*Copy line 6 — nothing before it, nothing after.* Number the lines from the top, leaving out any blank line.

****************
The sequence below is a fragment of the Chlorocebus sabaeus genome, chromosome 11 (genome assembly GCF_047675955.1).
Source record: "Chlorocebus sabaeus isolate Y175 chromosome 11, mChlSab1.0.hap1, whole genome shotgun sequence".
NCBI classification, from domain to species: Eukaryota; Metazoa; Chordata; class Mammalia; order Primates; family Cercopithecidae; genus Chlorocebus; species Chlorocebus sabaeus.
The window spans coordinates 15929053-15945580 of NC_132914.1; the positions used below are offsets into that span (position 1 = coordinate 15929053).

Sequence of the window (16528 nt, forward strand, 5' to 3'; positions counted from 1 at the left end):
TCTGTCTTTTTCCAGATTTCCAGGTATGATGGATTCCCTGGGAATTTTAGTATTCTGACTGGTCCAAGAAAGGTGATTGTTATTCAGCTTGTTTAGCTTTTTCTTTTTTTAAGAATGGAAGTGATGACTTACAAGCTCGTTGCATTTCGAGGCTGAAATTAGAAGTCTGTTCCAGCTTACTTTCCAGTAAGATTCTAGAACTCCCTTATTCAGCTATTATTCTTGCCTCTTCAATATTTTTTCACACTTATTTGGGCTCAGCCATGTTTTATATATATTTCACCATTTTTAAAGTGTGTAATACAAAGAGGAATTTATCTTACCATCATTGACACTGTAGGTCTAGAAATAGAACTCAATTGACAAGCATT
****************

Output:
TCTGTCTTTTTCCAGATTTCCAGGTATGATGGATTCCCTGGGAATTTTAGTATTCTGACTGGTCCAAGAAAGGTGATTGTTATTCAGCTTGTTTAGCTTTTTCTTTTTTTAAGAATGGAAGTGATGACTTACAAGCTCGTTGCATTTCGAGGCTGAAATTAGAAGTCTGTTCCAGCTTACTTTCCAGTAAGATTCTAGAACTCCCTTATTCAGCTATTATTCTTGCCTCTTCAATATTTTTTCACACTTATTTGGGCTCAGCCATGTTTTATATATATTTCACCATTTTTAAAGTGTGTAATACAAAGAGGAATTTATCTTACCATCATTGACACTGTAGGTCTAGAAATAGAACTCAATTGACAAGCATT